To differentiate flora and fauna only found on the peninsula from the rest of the Washington, a number of plants and animals sport the moniker “Olympic,” as the aforementioned flowers. Endemic mountain dwellers are the Olympic marmot, Olympic yellow-pine chipmunk, Olympic snow mole, Olympic Mazama pocket gopher and Olympic ermine. Fish species include the Olympic mud minnow, Beardslee rainbow trout and Crescenti trout.
The peninsula’s geography and climate, formed by the glaciers that isolated it from the rest of the landmass, allowed for unique species to develop and adapt.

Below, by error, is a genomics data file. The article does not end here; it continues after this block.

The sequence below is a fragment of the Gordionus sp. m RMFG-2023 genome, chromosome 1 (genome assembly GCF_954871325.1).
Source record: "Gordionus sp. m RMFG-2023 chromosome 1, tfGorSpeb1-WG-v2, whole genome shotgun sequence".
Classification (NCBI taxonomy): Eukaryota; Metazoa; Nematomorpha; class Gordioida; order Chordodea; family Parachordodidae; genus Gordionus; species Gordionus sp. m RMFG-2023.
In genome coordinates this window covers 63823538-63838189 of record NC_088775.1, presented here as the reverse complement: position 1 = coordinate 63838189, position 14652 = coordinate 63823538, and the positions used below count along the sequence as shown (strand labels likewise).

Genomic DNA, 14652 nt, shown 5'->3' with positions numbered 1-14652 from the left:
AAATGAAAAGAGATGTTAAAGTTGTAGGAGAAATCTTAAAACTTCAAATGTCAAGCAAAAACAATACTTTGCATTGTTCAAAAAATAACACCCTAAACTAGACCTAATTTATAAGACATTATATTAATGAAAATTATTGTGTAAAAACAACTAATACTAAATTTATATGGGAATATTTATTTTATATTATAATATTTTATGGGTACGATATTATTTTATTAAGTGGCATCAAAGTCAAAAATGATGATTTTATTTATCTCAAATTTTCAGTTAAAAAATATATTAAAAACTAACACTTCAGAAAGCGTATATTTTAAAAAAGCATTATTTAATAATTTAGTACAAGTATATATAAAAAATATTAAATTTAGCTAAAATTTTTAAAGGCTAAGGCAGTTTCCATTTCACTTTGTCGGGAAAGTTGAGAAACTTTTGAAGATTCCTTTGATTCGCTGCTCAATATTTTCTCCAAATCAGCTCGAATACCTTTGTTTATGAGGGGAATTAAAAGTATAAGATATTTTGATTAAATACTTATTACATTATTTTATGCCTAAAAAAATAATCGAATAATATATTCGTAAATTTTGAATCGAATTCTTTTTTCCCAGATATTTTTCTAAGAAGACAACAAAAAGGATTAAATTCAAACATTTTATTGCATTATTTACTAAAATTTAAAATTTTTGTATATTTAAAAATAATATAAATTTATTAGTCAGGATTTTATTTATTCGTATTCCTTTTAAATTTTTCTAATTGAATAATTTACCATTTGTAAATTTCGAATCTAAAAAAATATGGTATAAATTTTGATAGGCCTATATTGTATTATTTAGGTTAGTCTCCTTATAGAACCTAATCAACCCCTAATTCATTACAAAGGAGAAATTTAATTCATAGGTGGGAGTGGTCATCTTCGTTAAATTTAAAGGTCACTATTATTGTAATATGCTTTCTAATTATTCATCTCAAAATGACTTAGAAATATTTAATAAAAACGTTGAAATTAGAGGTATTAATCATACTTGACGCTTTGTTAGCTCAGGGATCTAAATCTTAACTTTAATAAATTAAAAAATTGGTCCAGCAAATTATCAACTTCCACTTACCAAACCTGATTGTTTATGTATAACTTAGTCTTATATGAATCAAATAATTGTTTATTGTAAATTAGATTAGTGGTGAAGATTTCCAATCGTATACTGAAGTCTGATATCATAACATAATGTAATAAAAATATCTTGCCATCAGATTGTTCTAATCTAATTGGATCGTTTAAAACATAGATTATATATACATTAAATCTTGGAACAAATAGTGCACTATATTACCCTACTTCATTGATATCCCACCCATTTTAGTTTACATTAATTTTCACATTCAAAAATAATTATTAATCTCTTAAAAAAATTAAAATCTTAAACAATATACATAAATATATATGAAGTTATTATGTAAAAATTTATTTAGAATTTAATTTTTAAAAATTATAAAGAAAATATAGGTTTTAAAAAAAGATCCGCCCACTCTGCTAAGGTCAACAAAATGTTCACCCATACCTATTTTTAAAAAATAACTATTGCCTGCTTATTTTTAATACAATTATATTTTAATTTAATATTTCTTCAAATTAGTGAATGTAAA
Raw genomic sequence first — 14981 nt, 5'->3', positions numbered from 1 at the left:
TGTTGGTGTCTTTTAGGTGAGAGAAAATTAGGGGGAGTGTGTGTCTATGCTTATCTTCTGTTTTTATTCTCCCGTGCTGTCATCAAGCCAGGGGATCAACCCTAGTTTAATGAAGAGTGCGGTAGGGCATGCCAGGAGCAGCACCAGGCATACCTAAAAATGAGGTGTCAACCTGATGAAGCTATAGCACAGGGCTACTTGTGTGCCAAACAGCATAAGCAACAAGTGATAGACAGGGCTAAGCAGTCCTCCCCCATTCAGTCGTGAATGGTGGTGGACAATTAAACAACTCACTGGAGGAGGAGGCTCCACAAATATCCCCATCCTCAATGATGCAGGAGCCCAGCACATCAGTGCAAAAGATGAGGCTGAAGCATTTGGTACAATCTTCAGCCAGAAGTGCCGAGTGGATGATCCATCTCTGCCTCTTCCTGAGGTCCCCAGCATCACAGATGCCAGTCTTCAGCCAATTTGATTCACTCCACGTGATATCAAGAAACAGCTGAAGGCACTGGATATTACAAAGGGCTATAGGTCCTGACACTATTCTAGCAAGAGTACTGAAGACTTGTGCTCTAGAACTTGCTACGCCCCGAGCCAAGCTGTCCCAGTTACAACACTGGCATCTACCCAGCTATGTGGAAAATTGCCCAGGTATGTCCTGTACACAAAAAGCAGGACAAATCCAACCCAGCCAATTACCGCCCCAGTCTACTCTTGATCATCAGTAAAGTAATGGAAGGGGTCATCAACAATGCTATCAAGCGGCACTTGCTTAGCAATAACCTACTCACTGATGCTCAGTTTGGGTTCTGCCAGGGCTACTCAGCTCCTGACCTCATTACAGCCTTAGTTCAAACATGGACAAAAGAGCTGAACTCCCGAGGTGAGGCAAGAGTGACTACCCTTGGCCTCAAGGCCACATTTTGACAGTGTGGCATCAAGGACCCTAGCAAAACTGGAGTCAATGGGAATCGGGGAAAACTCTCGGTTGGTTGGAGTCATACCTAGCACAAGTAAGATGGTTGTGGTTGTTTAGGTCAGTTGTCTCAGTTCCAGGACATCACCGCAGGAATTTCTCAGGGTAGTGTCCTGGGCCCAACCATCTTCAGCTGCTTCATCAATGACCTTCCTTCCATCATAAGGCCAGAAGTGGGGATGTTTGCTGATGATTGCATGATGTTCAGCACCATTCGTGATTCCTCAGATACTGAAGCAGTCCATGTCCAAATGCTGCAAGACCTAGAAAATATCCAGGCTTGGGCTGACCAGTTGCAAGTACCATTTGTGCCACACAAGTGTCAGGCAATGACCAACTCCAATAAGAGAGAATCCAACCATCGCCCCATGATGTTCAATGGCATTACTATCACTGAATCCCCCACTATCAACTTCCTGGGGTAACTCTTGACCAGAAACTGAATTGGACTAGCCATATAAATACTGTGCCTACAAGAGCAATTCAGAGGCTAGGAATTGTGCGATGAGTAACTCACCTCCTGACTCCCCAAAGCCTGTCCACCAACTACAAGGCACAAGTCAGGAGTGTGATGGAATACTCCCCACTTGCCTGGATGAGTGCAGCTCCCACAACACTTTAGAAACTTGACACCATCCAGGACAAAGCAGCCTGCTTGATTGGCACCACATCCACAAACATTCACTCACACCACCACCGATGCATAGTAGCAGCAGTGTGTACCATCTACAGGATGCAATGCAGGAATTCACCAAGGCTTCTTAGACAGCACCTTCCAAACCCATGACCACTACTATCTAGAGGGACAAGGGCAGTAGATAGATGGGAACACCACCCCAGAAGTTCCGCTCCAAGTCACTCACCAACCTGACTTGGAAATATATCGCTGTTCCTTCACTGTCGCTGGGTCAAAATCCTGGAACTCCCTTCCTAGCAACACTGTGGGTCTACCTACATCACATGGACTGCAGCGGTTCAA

“We are really lucky to be living here with access to hundreds of miles of hiking trails,” McNulty said. “Year-round there’s hiking on the Dungeness Spit and lowland forests and in the spring, there are valley hikes up the Dungeness and Gray Wolf rivers. In the summer, meadows with incredible wildflowers blanket the high country. We have the benefit of a healthy, productive ecosystem — eagles we see year-round and in the fall snow, the elks move down. We are so lucky to have the elk.”
“The park’s challenges have been continuous all the way along,” McNulty said, referencing the political struggles for decades between logging interests and conservationists in the early 20th century to get the park established. “Since then the challenges have been attempts to shrink the park boundaries to allow more logging. I think there’s also been local opposition to attempt to expand the park to include special habitat for species near the boundaries.”